Florida State University researchers pushed their work to new heights in 2018. Our faculty members were engaged in research and creative activity at the highest levels and produced extraordinary work that made international headlines.
Here are some highlights of the past year.
FSU Faculty Awarded $226 Million in Research Dollars
Florida State University researchers brought in more than $226 million in the 2018 fiscal year from federal, state and private sources to support investigations into areas such as nuclear science, climate change, the effect of deep space travel on human health and much more. This is a $16 million increase over the prior fiscal year and the second highest amount FSU researchers have ever received in a single year. The university has received more than $1 billion over five years.
New Associate Vice President for Research
Florida State University Vice President for Research Gary K. Ostrander has named an accomplished scholar of Latin and Greek poetry and ancient emotion as the new associate vice president for Research. FSU Professor of Classics Laurel Fulkerson will replace Associate Vice President for Research Ross Ellington, who is retiring after 38 years at the university.
A Record Number of CAREER Awards
A record number of FSU faculty members received the National Science Foundation’s prestigious CAREER award for pre-tenure researchers. Five FSU assistant professors took home the award this year that carries funding for their labs as well as the opportunity to work closely with the NSF on their research.
Two distinguished Florida State University researchers have been named fellows of the American Association for the Advancement of Science in recognition of their work to advance science and its application. Professor of Chemistry Thomas Albrecht-Schmitt and Professor of Biological Science Kimberly Hughes are being elevated to the rank of fellow this year for their accomplishments in the fields of actinide chemistry and evolutionary ecology, respectively.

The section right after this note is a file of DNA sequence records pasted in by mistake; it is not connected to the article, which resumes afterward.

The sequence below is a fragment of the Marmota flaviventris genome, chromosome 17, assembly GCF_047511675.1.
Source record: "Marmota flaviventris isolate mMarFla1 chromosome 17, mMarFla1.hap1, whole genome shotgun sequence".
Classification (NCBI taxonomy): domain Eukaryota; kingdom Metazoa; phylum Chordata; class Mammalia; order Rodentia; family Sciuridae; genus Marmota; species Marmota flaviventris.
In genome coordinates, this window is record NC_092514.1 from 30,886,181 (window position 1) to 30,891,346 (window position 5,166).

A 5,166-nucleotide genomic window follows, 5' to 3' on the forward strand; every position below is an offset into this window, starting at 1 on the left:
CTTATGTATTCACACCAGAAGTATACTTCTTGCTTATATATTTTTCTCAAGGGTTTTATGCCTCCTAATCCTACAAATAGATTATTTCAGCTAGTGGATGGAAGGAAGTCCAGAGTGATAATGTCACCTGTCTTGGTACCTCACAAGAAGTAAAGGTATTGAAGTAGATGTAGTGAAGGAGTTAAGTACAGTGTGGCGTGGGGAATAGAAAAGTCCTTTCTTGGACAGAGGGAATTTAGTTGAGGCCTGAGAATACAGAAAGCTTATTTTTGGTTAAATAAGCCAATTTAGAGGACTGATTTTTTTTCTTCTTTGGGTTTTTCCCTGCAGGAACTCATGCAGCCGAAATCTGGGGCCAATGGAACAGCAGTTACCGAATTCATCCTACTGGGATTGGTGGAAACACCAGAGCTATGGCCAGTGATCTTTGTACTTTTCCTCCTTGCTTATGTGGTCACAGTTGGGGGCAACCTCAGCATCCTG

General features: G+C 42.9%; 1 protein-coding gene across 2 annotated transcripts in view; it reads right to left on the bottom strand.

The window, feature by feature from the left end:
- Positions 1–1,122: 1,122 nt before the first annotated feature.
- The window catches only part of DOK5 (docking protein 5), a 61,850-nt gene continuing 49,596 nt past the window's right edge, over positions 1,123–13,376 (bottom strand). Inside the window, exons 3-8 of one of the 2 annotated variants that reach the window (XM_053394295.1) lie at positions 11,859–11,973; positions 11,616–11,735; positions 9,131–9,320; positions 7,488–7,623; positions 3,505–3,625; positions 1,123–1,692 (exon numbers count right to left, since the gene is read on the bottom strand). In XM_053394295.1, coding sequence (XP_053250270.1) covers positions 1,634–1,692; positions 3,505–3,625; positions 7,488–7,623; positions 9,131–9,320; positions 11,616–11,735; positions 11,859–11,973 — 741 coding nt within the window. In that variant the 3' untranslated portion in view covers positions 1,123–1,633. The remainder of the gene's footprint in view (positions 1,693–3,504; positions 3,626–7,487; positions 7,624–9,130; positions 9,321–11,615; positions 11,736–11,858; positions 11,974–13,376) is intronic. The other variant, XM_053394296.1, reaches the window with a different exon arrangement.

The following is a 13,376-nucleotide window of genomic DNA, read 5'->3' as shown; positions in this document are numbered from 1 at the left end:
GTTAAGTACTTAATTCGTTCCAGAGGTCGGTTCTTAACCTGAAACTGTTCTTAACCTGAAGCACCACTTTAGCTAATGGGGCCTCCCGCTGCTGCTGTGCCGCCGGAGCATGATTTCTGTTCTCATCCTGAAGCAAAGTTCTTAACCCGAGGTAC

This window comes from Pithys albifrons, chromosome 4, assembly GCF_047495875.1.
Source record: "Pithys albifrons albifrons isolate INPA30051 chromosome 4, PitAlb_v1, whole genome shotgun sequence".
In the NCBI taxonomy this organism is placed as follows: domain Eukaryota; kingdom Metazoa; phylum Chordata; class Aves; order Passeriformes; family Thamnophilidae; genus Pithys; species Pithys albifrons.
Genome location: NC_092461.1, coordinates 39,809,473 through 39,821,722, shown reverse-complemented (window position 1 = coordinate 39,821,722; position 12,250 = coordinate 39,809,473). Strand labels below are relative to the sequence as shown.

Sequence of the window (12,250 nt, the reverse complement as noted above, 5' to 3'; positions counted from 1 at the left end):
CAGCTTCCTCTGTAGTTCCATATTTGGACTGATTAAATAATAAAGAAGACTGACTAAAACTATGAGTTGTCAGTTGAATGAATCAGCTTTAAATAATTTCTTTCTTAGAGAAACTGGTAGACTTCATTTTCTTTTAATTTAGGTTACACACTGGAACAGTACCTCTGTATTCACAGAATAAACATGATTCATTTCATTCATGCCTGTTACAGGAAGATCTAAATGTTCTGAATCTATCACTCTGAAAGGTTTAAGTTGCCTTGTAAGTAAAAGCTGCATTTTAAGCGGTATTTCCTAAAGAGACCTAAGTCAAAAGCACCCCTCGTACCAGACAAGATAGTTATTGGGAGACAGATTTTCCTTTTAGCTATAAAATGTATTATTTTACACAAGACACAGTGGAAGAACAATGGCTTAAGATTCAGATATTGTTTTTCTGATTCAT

A Celebration Of Art
Florida State University Professor of Art Lilian Garcia-Roig is one of the 25 artists in the nation who is featured in the Joan Mitchell Foundation’s 25th anniversary celebration. Garcia-Roig, a painter, is among a small group of grant winners from the past quarter-century included in the exhibition and corresponding book “Widening Circles: Portraits from the Joan Mitchell Foundation Artist Community at 25 Years.” She is the only artist from Florida included in the exhibition, which opened Thursday, Dec. 6, in New York City.
Florida State hired 240 new faculty members for this academic year. This includes many top-of-their field researchers, including a leading expert in decarceration, a behavioral health researcher who focuses on improving health of minority adolescents and an award-winning biological chemist who works in drug development.
The National Science Foundation granted FSU $184 million over the next five years to keep the National High Magnetic Field Laboratory at the university. This is a nearly 10 percent increase in funding over the previous five-year period and brings the agency’s total MagLab investment to $867 million.
Patenting New Tech
FSU is ranked 79th in the world for the number of patents granted in 2017, according to a report from the National Academy of Inventors and the Intellectual Property Owners Association released in June. The annual report is compiled from data from the U.S. Patents and Trademark Office and reflects the cutting-edge research pursued at Florida State and other universities worldwide. The university produced 34 patented technologies.
Reach Every Reader
FSU researchers have partnered with Harvard University and the Massachusetts Institute of Technology on a five-year, $30 million project called Reach Every Reader to ensure that every child is reading on grade level by the end of third grade.
Targeting Health Risks Facing Native American Youth
Florida State University Professor John Lowe is working toward reducing health risks among Native American and Alaska Native young adults. Lowe, the McKenzie Endowed Professor of Health Disparities Research in the College of Nursing, received a $1.275 million grant from the Substance Abuse and Mental Health Services Administration, a branch of the U.S. Department of Health and Human Services.